In closing I’ll explain that I now get fulfillment from writing music that is open to interpretation. I try to destroy my expectations and distinct ideas for arrangements in an effort to absorb the characteristics of those who are going to actually play the music with me. By getting the natural inclinations of the drums, guitars, and vocalist I can fit the song to the band rather than fit the band into the song. While I relinquish some ownership by doing so, I have increased my fulfillment twofold from the years before.
Mark Linsenmayer says
Good point, Brian. I started out in orchestras, and in my earliest bands, I more or less wrote out parts for everyone to play, which was not so fun for them, but quickly grew out of that, so that I typically go in with a song I can play by myself (at least when I was fronting bands as a rhythm guitarist) and let the other guys do whatever they want behind it, only I have some definite ideas of how the dynamics should shape throughout the song, and when I play other folks’ songs myself as a bass player, I do like it more if I can put my stamp on it in that way, so that provides some explanation: people want to be creative, and if they’re not songwriters themselves, then coming up with their own parts fulfills the same purpose for them.
BTW, I thought it was funny to see you wielding a Kawai F2B in the video for the tune retrogress. I have the darker wood model and love that bass.
edison c says
The reason, Mr. Lint, is because (if you are not just doing it for exercise, chicks, drugs, money, or a sport, and are actually SMART) – it’s because as a good ‘sideman’ – you LOVE THE CONTENT! And, you don’t want to write. You just want to play something that you respect, and do it justice. This, I get.
I don’t think a lot of (inexperienced) band folk consider this much when they decide they just want to play “in a band”.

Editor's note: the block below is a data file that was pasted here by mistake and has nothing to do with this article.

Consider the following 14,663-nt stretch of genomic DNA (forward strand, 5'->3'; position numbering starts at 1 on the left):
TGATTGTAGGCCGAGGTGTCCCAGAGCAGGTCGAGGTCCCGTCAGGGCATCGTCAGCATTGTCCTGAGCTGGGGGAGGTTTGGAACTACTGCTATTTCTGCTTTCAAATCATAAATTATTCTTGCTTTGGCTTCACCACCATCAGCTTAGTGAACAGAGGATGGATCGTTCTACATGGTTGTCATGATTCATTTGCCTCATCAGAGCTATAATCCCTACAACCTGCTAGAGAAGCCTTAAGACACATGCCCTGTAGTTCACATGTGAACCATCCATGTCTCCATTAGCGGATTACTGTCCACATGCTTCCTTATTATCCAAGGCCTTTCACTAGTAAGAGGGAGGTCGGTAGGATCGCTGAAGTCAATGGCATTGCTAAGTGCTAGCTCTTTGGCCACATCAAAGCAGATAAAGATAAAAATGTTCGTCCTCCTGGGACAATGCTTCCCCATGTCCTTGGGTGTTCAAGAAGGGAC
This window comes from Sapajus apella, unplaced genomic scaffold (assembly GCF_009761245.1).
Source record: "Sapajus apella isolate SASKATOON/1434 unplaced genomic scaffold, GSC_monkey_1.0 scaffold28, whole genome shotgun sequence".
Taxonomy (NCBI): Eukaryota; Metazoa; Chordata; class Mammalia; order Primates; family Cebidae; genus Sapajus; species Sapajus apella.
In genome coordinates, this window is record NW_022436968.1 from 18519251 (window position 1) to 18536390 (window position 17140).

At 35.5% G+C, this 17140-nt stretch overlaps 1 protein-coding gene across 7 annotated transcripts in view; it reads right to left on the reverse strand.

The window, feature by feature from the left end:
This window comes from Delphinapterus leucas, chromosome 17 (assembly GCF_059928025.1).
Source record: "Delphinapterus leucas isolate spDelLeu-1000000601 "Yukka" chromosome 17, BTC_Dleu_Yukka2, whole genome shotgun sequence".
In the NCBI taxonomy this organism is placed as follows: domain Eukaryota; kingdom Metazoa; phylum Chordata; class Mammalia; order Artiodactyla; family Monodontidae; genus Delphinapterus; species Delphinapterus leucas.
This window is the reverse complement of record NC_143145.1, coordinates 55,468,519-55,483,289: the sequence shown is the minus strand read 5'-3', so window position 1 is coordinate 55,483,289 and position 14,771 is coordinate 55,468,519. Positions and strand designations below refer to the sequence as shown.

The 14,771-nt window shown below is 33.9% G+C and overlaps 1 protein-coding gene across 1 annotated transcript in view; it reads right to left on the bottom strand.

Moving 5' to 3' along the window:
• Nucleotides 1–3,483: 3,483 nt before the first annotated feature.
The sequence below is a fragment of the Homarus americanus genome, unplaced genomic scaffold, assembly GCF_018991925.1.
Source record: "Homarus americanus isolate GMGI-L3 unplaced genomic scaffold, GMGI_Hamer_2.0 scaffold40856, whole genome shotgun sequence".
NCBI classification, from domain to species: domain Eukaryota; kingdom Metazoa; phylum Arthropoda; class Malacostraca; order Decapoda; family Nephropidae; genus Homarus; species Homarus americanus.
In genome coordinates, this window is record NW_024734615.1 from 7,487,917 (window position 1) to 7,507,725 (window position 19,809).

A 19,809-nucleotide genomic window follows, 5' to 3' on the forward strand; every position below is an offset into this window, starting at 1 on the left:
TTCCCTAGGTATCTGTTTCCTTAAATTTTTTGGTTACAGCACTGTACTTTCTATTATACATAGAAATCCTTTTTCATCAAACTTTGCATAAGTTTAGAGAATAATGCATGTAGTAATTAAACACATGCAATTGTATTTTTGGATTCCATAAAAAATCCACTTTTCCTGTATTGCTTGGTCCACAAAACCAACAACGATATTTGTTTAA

Sidemen, if you don’t love the content as it is presented by the primary creative cabal of your group, and you’re not just trying to pay some bills, get the frak out of there. Stop trying to fit your square peg into their round hole, and when people want you to come on board – specifically ask said cabal “what do you want me to do for you? tell me RIGHT NOW”. Also, tell those guys exactly what you want to do for them.
If you don’t like what comes out of that discussion, DON’T SIGN UP. Sure, if they lie to you, quit. Expect that often “collaboration” will mean “yeah, that sounds like a great idea! but what will eventually happen is, I Want You To Do What I Tell You, Because I Don’t Like Your Ideas.”
But don’t pretend like if Lead Guy X says “I want you to play exactly what I tell you, show up on time, and don’t drink 80 beers until after you’re done playing,” you heard “my cat’s breath smells like cat food.”
I think I shall put this on a poster, to be tacked up anywhere musicians are recruited for any reason that is not solely monetary.
This blog was probably the wrong place to post this comment, as I suspect I am preaching to several (very smart) choirs.
~ the end ~
p.s. your Maytricks certainly pulled off many successful collaborations over the years (which regardless of how much I liked so-and-so’s songs over the other guy, always impressed me), but I think this is pretty rare. How the armada of musicians that was Yes didn’t kill each other, I have no idea.
Mark Linsenmayer says
Re. Yes and other bands like it: bands that are living the dream shouldn’t have trouble keeping members, at least until they make enough money so they can do whatever they want anyway (e.g. Roger Waters and Pink Floyd). Of course, there’s the “I am missing my kids grow up because we tour too much” thing…
MayTricks was a two-man partnership much like what I’ve got going now, which has its dynamic, and you can eventually get sick of adapting to each other (on both a stylistic and personal level), but there’s plenty of room in a band for two (creatively, anyway; I know with FJT I was at the point of feeling like to present a coherent show, it should be one face/voice driving the thing). The tricky thing is adding that third songwriter, and with MayTricks, our 4th member was a constant rotation and we couldn’t keep a 5th for more than a couple of weeks (we did, briefly, have four different 5-person lineups, i.e. had keyboardists on board, those most slippery of characters).